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  • Tara Sonin 2:00 pm on 2019/10/09 Permalink
    Tags: , , , family sagas, , , from screen to page, , , one hundred years of solitude, , , queens of innis lear, rich people problems, ross poldark, , the dinner, the divine secrets of the ya-ya sisterhood, , , , the next, , the stationary shop   

    21 Books to Read for Fans of HBO’s Succession 


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    The second season of HBO’s Succession is in full swing, and I’m absolutely obsessed. The Roy family saga is one of constant undermining, financial deceit, cozying up to power, and lots and lots of secrets. But who would expect anything less from a story about a media mogul’s duplicitous attempts to secure his family dynasty and the ill-advised actions of his three children? If you love the show, here are twenty-one books full of family drama across all genres you might want to check out.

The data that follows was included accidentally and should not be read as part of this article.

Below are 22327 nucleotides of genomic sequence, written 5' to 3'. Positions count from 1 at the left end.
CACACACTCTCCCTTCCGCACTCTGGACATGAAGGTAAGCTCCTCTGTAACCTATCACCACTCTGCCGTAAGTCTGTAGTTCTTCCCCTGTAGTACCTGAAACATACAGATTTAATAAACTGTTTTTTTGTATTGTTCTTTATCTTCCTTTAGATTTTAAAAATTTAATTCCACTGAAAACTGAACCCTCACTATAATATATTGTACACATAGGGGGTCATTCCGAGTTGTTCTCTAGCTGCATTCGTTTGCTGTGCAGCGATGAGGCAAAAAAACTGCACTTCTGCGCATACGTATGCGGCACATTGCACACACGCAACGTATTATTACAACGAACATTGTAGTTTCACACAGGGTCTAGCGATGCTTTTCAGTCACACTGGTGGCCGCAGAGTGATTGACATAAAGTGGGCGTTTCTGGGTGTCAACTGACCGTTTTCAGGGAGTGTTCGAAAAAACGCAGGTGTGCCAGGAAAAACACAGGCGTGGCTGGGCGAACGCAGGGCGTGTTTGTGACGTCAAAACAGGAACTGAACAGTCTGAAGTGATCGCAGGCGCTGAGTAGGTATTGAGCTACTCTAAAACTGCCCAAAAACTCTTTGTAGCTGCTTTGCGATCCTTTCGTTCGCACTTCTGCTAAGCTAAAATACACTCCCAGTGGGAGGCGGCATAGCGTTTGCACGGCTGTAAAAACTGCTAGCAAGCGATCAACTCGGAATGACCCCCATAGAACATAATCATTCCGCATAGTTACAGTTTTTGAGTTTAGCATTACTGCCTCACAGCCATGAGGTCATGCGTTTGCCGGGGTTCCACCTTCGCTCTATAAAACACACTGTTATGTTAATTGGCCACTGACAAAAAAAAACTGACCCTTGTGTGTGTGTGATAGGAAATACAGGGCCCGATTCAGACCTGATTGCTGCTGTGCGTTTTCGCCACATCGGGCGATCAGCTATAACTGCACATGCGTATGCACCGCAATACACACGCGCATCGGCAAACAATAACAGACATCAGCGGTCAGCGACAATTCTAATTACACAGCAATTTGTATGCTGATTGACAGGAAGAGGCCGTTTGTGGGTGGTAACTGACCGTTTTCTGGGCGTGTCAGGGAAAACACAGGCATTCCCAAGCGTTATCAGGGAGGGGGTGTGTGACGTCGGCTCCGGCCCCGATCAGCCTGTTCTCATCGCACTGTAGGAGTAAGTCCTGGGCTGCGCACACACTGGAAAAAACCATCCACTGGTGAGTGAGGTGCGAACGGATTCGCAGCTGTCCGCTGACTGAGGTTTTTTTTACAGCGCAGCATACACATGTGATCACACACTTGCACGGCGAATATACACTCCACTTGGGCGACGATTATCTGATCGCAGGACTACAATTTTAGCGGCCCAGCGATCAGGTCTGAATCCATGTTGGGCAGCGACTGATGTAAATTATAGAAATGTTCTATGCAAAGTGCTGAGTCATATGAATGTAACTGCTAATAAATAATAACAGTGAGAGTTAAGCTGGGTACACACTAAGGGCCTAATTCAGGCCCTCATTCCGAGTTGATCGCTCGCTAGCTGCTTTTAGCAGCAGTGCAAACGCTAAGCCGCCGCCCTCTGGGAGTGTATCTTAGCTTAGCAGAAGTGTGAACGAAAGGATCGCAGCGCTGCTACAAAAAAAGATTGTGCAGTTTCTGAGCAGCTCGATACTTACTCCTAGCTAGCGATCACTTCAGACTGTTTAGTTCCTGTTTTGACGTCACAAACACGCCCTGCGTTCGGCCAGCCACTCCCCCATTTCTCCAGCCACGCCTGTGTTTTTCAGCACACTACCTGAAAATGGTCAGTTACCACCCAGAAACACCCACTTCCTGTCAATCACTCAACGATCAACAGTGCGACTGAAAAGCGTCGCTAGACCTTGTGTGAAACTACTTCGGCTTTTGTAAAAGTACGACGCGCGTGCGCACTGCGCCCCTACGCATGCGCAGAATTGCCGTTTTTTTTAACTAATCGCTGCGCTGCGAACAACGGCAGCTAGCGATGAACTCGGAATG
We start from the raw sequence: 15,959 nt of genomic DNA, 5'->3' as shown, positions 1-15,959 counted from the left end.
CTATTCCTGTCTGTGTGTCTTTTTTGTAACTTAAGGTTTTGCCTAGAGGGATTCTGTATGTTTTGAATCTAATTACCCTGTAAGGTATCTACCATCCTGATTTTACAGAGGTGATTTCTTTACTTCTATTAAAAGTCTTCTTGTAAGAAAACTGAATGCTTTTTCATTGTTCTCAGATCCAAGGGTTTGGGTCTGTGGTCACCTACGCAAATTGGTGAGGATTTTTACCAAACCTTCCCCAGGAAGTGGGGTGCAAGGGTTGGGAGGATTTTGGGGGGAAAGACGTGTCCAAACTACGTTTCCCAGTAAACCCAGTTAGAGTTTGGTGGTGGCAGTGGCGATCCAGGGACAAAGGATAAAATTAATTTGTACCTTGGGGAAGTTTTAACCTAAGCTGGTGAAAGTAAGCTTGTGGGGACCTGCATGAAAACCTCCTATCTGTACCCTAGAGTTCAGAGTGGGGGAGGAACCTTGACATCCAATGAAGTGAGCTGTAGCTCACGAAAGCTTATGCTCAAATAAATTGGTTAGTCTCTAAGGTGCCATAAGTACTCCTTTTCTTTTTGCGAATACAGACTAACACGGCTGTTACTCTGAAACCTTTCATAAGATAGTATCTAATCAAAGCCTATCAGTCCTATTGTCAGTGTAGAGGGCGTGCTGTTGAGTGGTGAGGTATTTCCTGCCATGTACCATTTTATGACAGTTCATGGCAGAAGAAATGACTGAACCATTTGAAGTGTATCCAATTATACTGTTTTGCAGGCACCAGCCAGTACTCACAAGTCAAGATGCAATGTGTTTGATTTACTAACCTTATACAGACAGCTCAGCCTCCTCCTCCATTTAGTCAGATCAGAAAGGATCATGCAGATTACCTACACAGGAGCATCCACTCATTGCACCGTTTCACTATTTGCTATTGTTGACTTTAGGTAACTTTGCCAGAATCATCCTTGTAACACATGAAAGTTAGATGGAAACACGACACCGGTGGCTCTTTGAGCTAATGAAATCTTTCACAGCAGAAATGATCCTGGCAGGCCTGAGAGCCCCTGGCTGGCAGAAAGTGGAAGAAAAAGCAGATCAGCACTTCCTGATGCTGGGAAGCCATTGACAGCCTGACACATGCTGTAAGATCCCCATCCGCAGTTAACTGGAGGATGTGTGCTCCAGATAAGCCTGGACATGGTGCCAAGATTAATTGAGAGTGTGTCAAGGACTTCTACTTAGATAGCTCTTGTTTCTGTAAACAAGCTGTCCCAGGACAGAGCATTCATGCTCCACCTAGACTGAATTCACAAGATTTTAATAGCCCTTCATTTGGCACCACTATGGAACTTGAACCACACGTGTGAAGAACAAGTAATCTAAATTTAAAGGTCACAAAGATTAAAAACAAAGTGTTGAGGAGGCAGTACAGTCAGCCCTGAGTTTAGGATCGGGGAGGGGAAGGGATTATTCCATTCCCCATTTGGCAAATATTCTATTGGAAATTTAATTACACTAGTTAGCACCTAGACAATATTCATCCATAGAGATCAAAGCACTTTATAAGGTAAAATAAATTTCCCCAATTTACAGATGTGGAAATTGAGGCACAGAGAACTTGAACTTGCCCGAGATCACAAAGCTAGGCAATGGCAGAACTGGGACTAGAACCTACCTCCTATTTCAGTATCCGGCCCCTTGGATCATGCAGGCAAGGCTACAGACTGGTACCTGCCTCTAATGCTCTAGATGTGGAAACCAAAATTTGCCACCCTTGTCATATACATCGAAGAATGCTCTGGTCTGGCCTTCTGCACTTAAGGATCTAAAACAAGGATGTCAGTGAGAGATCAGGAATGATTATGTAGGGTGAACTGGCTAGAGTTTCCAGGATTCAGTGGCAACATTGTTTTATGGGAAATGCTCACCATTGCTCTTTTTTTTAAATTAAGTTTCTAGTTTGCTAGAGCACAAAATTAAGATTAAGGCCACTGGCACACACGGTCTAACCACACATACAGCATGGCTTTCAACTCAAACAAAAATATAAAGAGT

Ask Again, Yes, by Mary Beth Keane
    Which moment was it, that defined the Gleeson and Stanhope families? Was it when they moved to the same neighborhood? When their children, Kate and Peter, became friends? Was it when Anne, Peter’s mother, started to suffer from mental illness, or when his father struggled with alcoholism? Or was it what came after, when a devastating incident of violence forces the two families apart and only the next generation can start to heal the wounds that came before? A triumphant novel about how individual people often are lost in the claustrophobia of family, and how the mistakes of the past can either condemn or liberate the next generation.

    The Immortalists, by Chloe Benjamin